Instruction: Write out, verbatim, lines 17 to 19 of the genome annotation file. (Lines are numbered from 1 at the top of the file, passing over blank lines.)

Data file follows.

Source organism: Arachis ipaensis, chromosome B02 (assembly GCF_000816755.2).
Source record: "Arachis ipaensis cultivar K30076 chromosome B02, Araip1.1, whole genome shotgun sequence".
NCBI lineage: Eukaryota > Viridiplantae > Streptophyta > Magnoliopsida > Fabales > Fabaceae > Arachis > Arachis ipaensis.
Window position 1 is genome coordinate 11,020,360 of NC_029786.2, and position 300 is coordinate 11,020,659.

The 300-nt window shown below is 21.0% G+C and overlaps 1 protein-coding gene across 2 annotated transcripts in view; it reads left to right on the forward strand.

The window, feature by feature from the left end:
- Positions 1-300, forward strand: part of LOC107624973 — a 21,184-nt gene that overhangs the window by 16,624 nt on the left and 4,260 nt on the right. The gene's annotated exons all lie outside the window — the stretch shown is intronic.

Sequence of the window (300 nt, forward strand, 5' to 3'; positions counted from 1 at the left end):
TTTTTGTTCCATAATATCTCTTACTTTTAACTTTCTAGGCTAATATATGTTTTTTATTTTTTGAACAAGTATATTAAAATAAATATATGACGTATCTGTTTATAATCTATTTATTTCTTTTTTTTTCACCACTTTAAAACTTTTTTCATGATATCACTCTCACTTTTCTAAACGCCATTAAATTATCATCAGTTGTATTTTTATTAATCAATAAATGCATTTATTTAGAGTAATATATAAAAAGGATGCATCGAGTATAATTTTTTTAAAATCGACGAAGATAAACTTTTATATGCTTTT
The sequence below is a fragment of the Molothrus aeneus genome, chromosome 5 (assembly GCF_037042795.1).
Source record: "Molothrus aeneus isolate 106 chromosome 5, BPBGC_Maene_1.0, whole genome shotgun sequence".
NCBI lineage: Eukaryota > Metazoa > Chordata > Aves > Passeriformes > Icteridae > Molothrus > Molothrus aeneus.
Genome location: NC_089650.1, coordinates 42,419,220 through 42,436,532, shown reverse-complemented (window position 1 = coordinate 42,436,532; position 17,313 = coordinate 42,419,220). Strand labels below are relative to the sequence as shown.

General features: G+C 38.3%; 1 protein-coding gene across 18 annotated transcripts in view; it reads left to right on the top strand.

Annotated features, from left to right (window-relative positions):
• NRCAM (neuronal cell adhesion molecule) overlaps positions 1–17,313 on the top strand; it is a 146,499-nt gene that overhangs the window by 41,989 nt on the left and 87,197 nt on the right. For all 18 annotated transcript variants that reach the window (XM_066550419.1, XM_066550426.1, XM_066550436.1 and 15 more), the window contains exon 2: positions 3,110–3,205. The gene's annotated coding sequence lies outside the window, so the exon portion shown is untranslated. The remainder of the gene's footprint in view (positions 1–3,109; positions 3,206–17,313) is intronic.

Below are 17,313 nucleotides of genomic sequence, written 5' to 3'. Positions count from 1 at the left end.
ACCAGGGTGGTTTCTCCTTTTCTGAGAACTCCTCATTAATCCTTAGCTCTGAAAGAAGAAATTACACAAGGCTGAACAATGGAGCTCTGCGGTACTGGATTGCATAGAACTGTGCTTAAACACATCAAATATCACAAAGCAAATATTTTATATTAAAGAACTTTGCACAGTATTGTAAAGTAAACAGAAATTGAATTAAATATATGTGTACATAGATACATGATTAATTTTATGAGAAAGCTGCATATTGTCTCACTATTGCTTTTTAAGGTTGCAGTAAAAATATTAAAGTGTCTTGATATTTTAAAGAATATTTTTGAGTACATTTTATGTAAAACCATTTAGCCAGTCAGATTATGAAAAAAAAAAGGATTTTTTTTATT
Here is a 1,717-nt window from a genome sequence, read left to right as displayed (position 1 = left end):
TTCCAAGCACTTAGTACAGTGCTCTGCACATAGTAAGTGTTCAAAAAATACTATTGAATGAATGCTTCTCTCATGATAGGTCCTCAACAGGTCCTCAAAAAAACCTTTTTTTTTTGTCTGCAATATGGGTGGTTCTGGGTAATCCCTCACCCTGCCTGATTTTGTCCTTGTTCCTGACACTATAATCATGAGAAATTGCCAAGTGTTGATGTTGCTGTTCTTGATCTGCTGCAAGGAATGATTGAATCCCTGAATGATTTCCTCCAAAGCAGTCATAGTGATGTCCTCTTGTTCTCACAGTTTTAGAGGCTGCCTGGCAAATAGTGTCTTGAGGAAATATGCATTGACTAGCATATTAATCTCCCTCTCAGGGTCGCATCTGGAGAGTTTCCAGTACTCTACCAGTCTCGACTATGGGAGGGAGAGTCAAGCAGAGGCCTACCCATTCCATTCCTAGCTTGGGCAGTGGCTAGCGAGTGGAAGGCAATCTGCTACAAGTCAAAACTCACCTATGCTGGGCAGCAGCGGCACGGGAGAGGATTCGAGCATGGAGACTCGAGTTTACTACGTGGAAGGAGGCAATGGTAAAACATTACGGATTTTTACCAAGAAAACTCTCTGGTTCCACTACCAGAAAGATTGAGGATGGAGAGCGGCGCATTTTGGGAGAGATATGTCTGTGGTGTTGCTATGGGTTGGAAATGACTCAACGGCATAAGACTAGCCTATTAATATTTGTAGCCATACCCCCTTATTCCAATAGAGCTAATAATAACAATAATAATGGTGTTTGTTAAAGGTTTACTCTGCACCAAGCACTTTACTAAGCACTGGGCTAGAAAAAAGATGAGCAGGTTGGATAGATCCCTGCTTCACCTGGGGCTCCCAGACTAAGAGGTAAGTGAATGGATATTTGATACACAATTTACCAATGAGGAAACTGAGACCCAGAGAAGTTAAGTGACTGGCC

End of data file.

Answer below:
Below are 17,313 nucleotides of genomic sequence, written 5' to 3'. Positions count from 1 at the left end.
ACCAGGGTGGTTTCTCCTTTTCTGAGAACTCCTCATTAATCCTTAGCTCTGAAAGAAGAAATTACACAAGGCTGAACAATGGAGCTCTGCGGTACTGGATTGCATAGAACTGTGCTTAAACACATCAAATATCACAAAGCAAATATTTTATATTAAAGAACTTTGCACAGTATTGTAAAGTAAACAGAAATTGAATTAAATATATGTGTACATAGATACATGATTAATTTTATGAGAAAGCTGCATATTGTCTCACTATTGCTTTTTAAGGTTGCAGTAAAAATATTAAAGTGTCTTGATATTTTAAAGAATATTTTTGAGTACATTTTATGTAAAACCATTTAGCCAGTCAGATTATGAAAAAAAAAAGGATTTTTTTTATT
Here is a 1,717-nt window from a genome sequence, read left to right as displayed (position 1 = left end):